This post is in some ways a continuation of Faith, Fiction & Ideas: What explains the rise of humans?
This time, however, it is more framed from the Buddhist perspective.
There is a booklet, titled “Concept and Reality” written by Bhikkhu K. Ñāṇananda. In it, he speaks in more detail about the Buddhist description of “Not-Self” or “Empty” when talking about reality.
In short, that humans live their everyday lives in abstractions; we call these abstractions ideas, and concepts, and from them we create conceptual networks, and from those more ideas and concepts in a never ending feedback loop.
This keeps us chained to the rounds of Dependent Origination, and binds us to craving, conceit and delusion.
Buddhas remedy to this, is to silence the mind with mindfulness (after it has been developed) and then see the reality of what is via Vipassana.
By doing this, we get away from “re-cognizing” to just “cognizing”. That is we get away from concepts, and ideas, and slowly we start seeing the world as it is, versus how we are conditioned to perceive it from the learned and carried over habitual tendencies in our society (language and concepts; i.e, Conceptual proliferation) and past kamma. We cognize the sense-data as sense-data, and do not identify with it:
Then, Bāhiya, you should train yourself thus: In reference to the seen, there will be only the seen. In reference to the heard, only the heard. In reference to the sensed, only the sensed. In reference to the cognized, only the cognized. That is how you should train yourself. When for you there will be only the seen in reference to the seen, only the heard in reference to the heard, only the sensed in reference to the sensed, only the cognized in reference to the cognized, then, Bāhiya, there is no you in connection with that. When there is no you in connection with that, there is no you there. When there is no you there, you are neither here nor yonder nor between the two. This, just this, is the end of stress.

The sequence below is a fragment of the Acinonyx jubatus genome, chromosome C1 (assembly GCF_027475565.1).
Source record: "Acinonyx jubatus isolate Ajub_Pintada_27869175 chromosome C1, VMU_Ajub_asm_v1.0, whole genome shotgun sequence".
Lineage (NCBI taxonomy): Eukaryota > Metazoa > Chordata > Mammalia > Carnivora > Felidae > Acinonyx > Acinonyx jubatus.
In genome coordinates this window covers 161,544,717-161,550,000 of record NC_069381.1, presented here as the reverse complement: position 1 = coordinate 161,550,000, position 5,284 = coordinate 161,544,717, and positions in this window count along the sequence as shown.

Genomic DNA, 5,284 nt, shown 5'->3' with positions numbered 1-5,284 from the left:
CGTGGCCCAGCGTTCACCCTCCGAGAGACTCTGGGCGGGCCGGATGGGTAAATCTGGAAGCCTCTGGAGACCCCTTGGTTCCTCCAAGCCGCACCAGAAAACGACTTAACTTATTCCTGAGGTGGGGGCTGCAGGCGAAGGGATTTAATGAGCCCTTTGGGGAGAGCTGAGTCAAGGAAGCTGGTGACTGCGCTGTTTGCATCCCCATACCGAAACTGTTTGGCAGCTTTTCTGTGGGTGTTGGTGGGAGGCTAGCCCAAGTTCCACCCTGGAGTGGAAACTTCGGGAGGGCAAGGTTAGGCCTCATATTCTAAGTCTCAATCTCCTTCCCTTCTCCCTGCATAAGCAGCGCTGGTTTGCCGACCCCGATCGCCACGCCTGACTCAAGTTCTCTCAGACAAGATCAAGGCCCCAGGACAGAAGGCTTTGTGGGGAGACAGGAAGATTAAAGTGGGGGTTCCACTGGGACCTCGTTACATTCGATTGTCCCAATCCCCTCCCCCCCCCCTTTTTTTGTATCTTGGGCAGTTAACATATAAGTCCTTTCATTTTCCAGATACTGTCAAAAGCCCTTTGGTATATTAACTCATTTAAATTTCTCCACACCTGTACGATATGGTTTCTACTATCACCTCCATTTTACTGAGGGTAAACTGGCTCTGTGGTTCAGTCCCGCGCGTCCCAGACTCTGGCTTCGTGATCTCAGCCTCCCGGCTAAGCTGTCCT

— Ud 1.10: Bahiya Sutta — Bahiya (Listen)
In short, anytime we try to explain something with words, we are dealing with delusion. This is why the Buddha taught that freedom from concepts has to be experienced. It cannot be explained, because as soon as you try, you bind it to the thing you are trying to free yourself from.
For anyone seriously interested in Buddhism, this is a must read.